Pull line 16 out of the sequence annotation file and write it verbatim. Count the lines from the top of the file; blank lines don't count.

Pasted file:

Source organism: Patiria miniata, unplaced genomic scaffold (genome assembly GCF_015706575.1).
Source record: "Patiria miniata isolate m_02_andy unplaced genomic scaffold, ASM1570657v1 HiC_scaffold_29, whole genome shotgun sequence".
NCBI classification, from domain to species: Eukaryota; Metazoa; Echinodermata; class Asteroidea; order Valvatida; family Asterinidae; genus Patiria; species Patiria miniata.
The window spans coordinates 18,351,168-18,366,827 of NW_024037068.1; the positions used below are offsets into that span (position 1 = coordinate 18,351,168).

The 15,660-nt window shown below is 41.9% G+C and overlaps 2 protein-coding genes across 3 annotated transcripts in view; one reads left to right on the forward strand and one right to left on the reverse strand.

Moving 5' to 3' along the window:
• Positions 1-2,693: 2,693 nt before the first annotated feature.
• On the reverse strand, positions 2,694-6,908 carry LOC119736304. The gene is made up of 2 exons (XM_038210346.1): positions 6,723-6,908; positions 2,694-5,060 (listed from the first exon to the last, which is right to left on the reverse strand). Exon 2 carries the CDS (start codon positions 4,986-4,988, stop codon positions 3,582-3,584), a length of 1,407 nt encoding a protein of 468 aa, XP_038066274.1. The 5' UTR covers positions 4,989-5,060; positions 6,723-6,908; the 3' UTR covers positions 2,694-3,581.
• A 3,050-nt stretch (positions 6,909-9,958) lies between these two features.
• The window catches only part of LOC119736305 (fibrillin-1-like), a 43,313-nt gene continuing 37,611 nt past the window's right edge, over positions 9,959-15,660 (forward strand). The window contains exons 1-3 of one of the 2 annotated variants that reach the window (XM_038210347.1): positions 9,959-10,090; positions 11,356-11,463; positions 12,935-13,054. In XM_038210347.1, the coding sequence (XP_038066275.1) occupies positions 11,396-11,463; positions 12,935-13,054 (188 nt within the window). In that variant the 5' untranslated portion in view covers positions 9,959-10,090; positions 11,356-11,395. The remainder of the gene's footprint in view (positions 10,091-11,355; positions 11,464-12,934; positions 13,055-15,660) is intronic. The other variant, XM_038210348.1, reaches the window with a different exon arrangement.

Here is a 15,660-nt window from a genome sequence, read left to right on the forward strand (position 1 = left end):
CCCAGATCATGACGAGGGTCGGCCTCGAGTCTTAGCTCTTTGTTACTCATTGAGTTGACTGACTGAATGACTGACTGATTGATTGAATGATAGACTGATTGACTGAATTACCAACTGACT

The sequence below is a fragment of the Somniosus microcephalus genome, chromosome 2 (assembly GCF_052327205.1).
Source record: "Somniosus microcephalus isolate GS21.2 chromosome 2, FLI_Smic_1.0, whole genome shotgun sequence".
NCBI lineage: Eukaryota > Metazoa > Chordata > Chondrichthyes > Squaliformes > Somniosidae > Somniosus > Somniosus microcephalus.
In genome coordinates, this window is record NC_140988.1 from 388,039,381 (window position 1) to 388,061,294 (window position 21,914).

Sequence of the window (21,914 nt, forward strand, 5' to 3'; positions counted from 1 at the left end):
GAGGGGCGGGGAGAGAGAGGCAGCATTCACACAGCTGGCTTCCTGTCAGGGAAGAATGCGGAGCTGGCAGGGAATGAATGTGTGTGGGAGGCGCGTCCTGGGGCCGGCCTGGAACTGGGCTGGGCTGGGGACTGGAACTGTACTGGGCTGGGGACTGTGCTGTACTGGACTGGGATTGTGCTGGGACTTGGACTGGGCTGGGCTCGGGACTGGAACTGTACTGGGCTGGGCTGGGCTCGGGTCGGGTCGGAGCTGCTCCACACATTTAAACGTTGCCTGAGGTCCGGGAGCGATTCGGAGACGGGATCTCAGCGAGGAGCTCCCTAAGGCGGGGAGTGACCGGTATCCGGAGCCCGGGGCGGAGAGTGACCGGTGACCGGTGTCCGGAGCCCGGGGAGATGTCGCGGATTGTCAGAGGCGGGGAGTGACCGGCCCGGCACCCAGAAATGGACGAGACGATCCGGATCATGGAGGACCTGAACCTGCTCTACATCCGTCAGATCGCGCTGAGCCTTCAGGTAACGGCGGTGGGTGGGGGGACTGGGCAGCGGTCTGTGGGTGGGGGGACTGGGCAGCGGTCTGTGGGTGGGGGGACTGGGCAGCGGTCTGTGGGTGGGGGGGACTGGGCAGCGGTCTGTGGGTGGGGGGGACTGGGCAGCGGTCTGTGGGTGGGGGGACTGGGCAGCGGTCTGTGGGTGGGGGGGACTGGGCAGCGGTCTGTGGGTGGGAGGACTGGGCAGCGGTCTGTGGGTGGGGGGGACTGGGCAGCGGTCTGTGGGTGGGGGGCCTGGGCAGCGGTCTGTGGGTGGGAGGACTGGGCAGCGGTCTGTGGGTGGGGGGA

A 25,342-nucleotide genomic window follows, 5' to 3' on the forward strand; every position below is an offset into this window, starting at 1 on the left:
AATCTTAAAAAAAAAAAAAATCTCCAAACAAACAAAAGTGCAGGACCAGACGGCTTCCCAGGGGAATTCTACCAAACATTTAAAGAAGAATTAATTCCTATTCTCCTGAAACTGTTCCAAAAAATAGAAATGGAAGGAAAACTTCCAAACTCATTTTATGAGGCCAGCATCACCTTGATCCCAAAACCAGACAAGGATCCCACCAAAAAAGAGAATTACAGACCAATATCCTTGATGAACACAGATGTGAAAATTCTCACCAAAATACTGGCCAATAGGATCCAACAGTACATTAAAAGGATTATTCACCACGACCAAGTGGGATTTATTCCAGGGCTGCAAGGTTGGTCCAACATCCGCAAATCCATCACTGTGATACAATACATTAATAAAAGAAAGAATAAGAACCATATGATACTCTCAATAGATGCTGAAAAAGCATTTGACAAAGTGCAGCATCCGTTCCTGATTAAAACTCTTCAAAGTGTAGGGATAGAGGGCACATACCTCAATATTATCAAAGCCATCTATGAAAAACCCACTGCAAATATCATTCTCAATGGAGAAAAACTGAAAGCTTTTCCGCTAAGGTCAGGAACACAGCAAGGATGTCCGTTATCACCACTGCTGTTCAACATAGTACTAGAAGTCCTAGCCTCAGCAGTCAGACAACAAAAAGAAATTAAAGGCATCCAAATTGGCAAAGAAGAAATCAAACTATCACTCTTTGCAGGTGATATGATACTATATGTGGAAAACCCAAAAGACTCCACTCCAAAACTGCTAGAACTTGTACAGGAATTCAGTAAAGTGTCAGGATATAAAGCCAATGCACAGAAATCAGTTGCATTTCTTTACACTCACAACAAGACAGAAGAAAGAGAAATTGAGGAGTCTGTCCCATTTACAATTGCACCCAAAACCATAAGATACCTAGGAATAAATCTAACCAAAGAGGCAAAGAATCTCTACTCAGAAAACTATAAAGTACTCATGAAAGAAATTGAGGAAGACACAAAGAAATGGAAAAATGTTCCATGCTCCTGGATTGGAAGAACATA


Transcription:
In genome coordinates, this window is record NC_140988.1 from 388,039,381 (window position 1) to 388,061,294 (window position 21,914).